June 30, 2016
Whether you are more familiar with the Yellowstone Valley or the Bitterroot, it is time to welcome two new co-ops that soon will open their doors for business in Montana.
This House of Books, the new Billings bookstore cooperative, is in the process of filling its shelves with a collection of works by Montana and regional authors, including Ivan Doig, who inspired the name of the store with his autobiography, “This House of Sky.” Carrie La Seur, one of the founding members of the co-op who was recently elected board president, , says the whole idea for the project “arose out of a longing for a great independent bookstore” that was “locally owned and operated.” La Seur and other organizers wanted to build community ownership in the business and she adds, “It made a lot of sense to use a cooperative model, so, we [bookstore member-owners] will all have a piece of the bookstore.” In the age of online media, the challenges of owning and managing an independent bookstore can be daunting to a single entrepreneur, acknowledges La Seur.
“I think there are actually a lot of people in Billings who would really love to own a bookstore, but it’s an enormous lift for one person or a couple of people. This way, we all get a little piece of the bookstore and it’s not too much for one person to carry.” According to La Seur, local authors from across the state and region have been very supportive of the venture. She notes, “There are so many Montana writers all over the state. It is a very literary place with a lot of great writers,” and many of them have already purchased a share in the bookstore. La Seur envisions the bookstore will be a place where these authors can meet with readers, sign their books, and tell their stories. Although the co-op bookstore is not yet officially open, organizers will be hosting an open house this Thursday, June 30 from 5-7 pm at their future location in the old Wendy’s Restaurant in Downtown Billings.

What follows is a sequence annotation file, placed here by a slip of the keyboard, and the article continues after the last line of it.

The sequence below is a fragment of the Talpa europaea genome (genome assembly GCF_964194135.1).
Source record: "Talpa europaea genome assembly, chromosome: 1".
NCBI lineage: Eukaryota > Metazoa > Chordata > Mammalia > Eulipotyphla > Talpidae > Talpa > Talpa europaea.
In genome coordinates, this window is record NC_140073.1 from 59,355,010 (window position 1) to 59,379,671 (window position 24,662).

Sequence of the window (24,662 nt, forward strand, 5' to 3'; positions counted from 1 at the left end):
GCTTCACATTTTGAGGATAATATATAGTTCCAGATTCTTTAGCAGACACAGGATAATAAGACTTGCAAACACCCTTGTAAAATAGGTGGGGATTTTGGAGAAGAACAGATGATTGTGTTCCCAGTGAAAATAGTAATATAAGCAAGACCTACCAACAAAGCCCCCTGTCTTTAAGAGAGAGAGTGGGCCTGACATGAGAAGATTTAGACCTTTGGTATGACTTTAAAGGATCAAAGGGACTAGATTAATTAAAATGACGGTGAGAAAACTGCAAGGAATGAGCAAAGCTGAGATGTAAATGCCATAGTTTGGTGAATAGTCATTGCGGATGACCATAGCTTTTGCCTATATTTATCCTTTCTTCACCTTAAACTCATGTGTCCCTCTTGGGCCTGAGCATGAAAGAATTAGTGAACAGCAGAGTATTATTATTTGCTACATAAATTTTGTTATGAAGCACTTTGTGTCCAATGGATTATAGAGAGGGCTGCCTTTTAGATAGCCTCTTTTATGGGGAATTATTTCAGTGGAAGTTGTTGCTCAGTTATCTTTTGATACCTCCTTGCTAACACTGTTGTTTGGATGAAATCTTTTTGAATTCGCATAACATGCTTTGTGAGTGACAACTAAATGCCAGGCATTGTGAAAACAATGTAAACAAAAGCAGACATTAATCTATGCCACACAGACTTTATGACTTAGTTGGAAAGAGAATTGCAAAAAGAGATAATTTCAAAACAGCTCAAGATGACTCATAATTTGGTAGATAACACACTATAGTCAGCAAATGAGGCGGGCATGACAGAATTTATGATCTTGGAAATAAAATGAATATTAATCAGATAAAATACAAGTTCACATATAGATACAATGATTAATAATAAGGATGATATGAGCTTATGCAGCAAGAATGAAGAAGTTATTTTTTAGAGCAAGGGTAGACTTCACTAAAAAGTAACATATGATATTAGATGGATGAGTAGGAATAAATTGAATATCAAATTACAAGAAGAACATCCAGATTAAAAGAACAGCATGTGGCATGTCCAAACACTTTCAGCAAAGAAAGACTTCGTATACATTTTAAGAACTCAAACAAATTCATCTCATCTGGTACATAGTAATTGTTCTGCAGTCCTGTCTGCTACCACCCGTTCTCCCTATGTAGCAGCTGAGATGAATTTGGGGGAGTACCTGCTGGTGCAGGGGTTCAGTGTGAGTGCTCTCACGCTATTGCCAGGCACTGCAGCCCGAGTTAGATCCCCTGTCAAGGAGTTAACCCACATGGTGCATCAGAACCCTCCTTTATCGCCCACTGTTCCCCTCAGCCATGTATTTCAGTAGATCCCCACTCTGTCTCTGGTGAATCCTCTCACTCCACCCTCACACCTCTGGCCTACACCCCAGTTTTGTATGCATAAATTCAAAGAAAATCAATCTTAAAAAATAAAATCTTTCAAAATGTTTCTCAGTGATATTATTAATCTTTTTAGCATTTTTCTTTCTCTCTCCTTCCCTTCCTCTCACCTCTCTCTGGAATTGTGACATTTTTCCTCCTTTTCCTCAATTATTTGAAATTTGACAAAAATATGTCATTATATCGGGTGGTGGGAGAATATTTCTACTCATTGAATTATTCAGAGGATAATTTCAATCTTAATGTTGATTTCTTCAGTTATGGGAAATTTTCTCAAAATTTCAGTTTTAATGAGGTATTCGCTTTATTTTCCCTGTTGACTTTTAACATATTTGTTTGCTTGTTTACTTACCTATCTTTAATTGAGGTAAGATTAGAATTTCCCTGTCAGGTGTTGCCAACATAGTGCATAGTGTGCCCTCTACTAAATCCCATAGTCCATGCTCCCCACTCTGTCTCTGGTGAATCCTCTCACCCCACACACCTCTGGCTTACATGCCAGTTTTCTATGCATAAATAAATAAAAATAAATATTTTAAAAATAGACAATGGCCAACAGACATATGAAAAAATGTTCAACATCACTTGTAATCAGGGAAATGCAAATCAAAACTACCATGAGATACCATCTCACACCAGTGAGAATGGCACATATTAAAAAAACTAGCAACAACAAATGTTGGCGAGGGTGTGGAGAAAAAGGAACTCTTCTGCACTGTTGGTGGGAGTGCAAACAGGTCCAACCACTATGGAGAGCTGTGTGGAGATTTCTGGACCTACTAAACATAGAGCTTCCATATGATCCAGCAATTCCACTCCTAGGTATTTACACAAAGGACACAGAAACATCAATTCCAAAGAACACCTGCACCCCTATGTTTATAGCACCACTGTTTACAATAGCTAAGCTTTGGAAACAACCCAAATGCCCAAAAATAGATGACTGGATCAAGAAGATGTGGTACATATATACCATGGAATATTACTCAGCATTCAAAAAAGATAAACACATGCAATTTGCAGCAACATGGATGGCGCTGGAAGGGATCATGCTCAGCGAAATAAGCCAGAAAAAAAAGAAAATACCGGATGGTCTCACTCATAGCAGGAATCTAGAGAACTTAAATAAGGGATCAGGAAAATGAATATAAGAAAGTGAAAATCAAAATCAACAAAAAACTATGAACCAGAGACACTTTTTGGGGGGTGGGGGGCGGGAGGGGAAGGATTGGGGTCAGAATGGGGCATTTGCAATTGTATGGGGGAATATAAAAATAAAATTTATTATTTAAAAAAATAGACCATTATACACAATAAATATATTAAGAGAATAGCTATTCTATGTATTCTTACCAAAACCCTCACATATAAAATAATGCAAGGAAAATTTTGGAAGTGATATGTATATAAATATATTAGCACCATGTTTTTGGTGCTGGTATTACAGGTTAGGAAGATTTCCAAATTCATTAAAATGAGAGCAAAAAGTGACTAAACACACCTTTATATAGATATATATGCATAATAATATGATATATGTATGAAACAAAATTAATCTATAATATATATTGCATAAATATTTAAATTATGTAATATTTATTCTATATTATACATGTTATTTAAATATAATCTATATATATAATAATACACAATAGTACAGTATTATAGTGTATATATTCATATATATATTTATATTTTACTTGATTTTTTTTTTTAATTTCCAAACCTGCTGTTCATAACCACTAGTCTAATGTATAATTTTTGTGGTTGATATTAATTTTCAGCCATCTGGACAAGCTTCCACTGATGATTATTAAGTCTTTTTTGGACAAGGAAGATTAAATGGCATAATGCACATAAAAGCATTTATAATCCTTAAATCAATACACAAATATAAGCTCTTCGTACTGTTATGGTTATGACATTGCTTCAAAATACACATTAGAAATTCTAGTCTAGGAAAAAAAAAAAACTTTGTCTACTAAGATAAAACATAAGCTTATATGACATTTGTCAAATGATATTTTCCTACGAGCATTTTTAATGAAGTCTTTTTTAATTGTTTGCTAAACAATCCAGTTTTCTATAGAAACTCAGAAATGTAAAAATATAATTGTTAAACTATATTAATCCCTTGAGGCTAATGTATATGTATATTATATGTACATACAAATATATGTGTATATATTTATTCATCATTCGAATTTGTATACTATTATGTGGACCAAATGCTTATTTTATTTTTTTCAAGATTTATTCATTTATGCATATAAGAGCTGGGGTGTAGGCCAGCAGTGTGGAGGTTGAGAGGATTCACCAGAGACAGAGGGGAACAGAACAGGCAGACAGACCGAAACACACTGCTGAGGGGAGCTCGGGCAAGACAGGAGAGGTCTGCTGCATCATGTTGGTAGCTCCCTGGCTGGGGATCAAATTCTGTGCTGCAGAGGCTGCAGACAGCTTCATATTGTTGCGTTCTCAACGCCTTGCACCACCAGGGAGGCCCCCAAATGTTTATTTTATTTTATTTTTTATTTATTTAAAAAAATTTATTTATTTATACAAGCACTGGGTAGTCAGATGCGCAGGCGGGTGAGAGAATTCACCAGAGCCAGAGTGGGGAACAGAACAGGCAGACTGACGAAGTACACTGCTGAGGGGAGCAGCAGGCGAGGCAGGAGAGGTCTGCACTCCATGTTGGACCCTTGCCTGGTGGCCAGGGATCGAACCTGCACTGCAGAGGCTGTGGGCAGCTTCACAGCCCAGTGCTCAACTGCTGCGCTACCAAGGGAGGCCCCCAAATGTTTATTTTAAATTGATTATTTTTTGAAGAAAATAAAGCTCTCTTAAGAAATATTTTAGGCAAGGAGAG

As This House of Books plans its grand opening for later this summer, another cooperative business will soon fire up the kilns in Western Montana. In July, Clay Works! in the Bitterroot will open its cooperative studios to member artists and ceramic hobbyists in Hamilton. Members of the cooperative will be able to rent equipment and share studio space to fulfill their creative passions. Classes will be offered to any interested member who has newly taken up pottery or those more experienced ceramists who wish to refine their skills.
“We felt the cooperative business model was a better fit with our mission of providing a creative workspace for ceramic artists to come and share equipment, materials, skills and experience,” explains steering committee member, Robin Ireland. She adds that the co-op “keeps the power of the business in the hands of the member-owners.” Ireland considers herself as a student of the ceramic arts and says she and other members are personally invested in the success of Clay Works! According to Ireland, the co-op will be open seven days a week for members to learn from one another while fostering professional and personal relationships. Future plans include opening a gallery for ceramists to showcase their self-expression and sell their works of art. Clay Works! officially launches on July 8 with an open house held from 6-8 pm during the downtown’s Hamilton Tonight festivities.